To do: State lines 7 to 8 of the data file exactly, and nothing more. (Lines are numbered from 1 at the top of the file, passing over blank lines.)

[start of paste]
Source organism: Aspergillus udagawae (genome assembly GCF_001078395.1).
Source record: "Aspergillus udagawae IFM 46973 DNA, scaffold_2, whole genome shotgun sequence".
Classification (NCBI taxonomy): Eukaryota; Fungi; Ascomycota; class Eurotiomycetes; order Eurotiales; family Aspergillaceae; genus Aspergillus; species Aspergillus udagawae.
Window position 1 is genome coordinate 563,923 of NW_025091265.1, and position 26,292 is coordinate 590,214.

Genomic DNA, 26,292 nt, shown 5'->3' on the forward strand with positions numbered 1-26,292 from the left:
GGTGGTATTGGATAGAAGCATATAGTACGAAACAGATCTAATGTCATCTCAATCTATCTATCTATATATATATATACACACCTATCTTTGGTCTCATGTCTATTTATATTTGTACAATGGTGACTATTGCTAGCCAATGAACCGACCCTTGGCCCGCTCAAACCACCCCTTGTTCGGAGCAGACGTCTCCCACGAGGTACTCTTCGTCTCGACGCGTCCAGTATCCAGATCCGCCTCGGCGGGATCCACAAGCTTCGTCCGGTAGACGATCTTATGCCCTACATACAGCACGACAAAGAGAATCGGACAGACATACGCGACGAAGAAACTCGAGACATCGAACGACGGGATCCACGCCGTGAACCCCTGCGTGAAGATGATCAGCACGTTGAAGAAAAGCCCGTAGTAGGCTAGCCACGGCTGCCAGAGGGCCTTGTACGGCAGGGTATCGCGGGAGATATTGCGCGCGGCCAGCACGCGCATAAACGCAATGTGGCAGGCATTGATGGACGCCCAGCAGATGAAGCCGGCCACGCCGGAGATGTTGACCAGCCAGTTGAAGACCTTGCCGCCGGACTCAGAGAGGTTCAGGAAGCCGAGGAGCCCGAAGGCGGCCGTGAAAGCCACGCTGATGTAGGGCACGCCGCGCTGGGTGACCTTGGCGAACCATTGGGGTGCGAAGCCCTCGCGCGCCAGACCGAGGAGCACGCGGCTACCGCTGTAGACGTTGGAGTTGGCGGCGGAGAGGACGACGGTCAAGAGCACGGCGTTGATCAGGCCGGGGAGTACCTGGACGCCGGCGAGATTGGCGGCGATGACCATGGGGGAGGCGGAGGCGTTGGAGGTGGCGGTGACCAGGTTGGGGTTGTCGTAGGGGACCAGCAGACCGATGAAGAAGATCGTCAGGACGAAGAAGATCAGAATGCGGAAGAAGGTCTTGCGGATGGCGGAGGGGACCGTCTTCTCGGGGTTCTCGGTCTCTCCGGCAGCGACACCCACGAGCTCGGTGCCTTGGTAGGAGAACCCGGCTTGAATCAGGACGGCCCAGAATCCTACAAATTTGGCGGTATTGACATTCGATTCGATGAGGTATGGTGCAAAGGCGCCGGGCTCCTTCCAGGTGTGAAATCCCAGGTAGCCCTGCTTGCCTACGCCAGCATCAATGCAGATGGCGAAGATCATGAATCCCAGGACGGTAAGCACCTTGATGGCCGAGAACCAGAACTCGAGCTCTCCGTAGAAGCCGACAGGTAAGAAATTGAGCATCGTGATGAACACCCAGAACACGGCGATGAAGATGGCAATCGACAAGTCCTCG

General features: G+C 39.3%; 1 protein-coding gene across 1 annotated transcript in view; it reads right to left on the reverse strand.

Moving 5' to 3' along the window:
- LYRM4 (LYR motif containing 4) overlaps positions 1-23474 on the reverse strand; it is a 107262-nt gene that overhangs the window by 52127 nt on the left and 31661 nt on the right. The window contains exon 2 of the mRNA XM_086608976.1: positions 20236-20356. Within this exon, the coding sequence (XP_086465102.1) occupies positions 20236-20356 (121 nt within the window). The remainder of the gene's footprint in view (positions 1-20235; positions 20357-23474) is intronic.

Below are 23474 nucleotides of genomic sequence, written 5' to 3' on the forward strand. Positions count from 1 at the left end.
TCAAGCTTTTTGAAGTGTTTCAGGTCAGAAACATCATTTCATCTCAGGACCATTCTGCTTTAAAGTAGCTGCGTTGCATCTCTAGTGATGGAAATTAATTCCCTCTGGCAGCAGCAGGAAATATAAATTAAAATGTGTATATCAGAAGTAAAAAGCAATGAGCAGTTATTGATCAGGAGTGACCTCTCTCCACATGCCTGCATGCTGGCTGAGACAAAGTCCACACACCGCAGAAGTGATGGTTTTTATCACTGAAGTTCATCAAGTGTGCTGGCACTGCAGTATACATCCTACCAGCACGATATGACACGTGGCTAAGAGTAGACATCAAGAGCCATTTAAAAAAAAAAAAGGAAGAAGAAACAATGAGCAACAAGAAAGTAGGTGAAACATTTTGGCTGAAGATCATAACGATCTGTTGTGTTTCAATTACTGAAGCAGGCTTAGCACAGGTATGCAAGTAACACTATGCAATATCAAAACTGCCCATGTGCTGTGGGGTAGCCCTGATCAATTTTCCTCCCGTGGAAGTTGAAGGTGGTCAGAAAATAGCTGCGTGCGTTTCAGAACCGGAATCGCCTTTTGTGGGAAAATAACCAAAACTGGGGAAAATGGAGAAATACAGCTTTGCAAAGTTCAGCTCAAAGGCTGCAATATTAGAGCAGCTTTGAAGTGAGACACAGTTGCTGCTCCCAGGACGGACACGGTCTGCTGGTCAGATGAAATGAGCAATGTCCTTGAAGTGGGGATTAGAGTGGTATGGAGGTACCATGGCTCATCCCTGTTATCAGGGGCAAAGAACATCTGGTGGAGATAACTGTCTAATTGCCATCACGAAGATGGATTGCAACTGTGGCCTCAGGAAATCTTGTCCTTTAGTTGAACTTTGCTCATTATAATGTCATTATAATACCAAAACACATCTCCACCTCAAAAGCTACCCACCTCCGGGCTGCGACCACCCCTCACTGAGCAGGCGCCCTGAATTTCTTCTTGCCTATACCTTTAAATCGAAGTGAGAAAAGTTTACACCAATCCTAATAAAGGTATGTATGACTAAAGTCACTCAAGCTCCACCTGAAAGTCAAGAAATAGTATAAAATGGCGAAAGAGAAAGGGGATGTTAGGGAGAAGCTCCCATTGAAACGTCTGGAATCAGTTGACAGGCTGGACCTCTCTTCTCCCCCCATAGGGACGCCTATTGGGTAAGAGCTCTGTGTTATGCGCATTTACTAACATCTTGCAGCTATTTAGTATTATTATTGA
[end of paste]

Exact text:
General features: G+C 39.3%; 1 protein-coding gene across 1 annotated transcript in view; it reads right to left on the reverse strand.

Moving 5' to 3' along the window: